Allozyne Acquires Poniard Pharmaceuticals, Finds Backdoor Route to NASDAQ
Sometimes biotech startups can find a backdoor route to going public without going to all the trouble of doing an IPO, and that’s what Seattle-based Allozyne just did today.
Allozyne, the developer of a long-lasting protein drug for multiple sclerosis, said today it has agreed to a merger with San Francisco-based Poniard Pharmaceuticals (NASDAQ: PARD) in which the little private company is essentially acquiring Poniard. Allozyne CEO Meenu Chhabra will lead the newly combined company, Allozyne shareholders will own 65 percent of the new entity, and Allozyne will control four of the seven board seats.
The combined company, to be headquartered in Seattle, plans to develop Allozyne’s experimental drugs and technology, and find a partner to carry on with Poniard’s lead asset, a cancer drug called picoplatin.
Poniard, the company known years ago as Seattle-based NeoRx, has retained its listing as a public company, but has essentially turned into a shell of its former self since picoplatin failed in the third and final phase of clinical trials in November 2009. The company lost about 80 percent of its stock value that day, and the stock was valued at just 19 cents a share today before the Allozyne deal was announced—meaning Poniard was only worth about $11 million heading into today.
So this is a deal that enables Poniard shareholders to get some new drugs that might be worth something, while it provides Allozyne with a way to connect with a new class of public investors, and potentially provide liquid returns for the venture capitalists who have put $43 million into the company since its founding in 2005.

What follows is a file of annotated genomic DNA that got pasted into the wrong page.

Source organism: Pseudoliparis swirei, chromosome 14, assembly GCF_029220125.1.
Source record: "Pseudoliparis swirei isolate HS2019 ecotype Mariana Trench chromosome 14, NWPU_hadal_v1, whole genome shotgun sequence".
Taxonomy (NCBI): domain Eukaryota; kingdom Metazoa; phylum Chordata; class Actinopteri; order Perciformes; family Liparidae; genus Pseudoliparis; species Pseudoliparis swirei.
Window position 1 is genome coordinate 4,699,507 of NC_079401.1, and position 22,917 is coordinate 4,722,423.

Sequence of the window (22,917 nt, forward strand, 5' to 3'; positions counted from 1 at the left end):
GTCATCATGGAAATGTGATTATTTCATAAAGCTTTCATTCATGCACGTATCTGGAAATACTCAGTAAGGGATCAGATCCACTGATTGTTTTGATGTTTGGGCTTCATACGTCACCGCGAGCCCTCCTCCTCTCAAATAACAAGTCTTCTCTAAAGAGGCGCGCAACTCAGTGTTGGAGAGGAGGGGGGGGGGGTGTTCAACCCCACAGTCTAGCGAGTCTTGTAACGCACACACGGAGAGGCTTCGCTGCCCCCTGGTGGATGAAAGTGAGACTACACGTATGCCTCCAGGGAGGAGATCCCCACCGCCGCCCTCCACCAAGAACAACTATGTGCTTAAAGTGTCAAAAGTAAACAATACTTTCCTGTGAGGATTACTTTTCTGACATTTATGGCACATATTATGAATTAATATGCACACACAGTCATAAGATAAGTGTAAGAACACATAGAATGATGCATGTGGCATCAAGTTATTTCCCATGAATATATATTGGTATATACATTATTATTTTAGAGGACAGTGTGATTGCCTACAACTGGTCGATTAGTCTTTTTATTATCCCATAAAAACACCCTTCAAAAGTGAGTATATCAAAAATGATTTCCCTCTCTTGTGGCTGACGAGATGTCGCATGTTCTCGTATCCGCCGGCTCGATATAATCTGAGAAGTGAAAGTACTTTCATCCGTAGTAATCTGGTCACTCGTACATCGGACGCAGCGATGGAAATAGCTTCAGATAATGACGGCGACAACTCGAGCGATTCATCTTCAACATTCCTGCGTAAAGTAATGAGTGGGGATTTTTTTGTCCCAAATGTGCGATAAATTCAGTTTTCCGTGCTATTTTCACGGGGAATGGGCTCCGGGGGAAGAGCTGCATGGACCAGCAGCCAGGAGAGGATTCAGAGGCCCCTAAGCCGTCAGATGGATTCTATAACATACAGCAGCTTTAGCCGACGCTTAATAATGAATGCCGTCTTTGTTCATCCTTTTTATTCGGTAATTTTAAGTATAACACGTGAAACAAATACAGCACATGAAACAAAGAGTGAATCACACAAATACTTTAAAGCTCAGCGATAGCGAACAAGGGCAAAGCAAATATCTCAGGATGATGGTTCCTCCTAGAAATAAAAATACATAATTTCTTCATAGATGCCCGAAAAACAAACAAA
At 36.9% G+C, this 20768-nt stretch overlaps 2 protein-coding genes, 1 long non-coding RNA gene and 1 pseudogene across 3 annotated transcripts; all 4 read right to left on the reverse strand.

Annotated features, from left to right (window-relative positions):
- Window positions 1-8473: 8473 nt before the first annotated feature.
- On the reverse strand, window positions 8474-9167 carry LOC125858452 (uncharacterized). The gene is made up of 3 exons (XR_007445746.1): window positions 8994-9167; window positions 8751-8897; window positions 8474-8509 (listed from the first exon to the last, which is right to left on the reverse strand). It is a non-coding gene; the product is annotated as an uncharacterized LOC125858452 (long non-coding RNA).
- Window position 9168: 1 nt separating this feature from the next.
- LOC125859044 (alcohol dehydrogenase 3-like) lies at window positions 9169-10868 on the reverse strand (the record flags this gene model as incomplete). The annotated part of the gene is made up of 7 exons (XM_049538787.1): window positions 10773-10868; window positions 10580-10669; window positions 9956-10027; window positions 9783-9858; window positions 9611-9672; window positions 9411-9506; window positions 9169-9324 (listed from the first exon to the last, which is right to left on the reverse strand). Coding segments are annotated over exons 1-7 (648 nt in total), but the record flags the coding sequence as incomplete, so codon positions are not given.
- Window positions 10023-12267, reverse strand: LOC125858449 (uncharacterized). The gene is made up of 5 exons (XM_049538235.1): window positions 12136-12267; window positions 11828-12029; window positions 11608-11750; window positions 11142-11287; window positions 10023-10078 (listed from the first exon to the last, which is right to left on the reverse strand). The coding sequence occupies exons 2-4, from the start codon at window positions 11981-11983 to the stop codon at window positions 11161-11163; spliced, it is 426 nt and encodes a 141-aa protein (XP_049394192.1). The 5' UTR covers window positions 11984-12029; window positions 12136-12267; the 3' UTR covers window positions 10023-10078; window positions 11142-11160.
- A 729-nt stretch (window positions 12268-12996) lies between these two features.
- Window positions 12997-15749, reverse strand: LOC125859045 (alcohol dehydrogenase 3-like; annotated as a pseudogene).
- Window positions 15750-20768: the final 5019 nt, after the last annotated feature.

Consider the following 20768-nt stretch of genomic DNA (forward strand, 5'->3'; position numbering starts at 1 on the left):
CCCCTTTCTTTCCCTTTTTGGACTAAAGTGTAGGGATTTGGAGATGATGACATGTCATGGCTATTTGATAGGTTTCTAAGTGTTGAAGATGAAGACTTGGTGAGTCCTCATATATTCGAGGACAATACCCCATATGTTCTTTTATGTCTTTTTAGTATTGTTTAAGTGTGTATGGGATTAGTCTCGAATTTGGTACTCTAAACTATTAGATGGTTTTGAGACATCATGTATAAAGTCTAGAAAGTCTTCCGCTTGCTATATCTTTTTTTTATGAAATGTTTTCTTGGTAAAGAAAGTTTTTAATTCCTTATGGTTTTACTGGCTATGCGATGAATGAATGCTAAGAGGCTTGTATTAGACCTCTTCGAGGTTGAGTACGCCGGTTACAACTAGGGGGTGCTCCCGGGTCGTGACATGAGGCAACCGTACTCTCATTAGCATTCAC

“I’m extremely proud that an Accelerator company, if this merger closes, will be publicly traded. It will be a first for us,” says Carl Weissman, the founder and CEO of Accelerator, the Seattle-based biotech incubator that started Allozyne. “It’s a real testament to how great the company has done.”
Chhabra, a former dealmaker with Novartis, summed up what it means to Allozyne in a short conference call with investors. “We can now access the public markets to accelerate our strategic plan.”
There are a number of moving parts to the actual deal that were outlined in a statement. Under the deal, Poniard shareholders will issue shares to Allozyne shareholders based on an exchange ratio to be determined when the transaction closes. Allozyne shareholders are expected to own 65 percent of the company, while Poniard shareholders will get 35 percent. Bay City Capital, one of Poniard’s largest shareholders, has agreed to loan the company about $2.4 million at an 18 percent annual interest rate. The board will be composed of four Allozyne directors—Chhabra, Steve Gillis of Arch Venture Partners, Michael Steinmetz of Clarus Ventures, and Carl Weissman of Accelerator/OVP Venture Partners. The board will also include Poniard’s current CEO, Ron Martell, one other director selected by the Poniard board, and one more independent director selected by a majority of the board.
Leerink Swann advised Poniard on the financial aspects of the deal.
For those new to the Allozyne story, the company’s lead drug, AZ-01, is designed to be a long-lasting form of interferon beta, which has the potential to reduce the number of injections that multiple sclerosis patients need to control their disease. The company, based on technology licensed from Caltech, is also working on ways of engineering different properties into protein drugs, like attaching toxins to make them more potent, or devising ways to make them specifically hit two biological targets instead of just one. The company revealed some early-stage clinical trial results for its multiple sclerosis drug in an Xconomy exclusive earlier this year at the JP Morgan Healthcare Conference.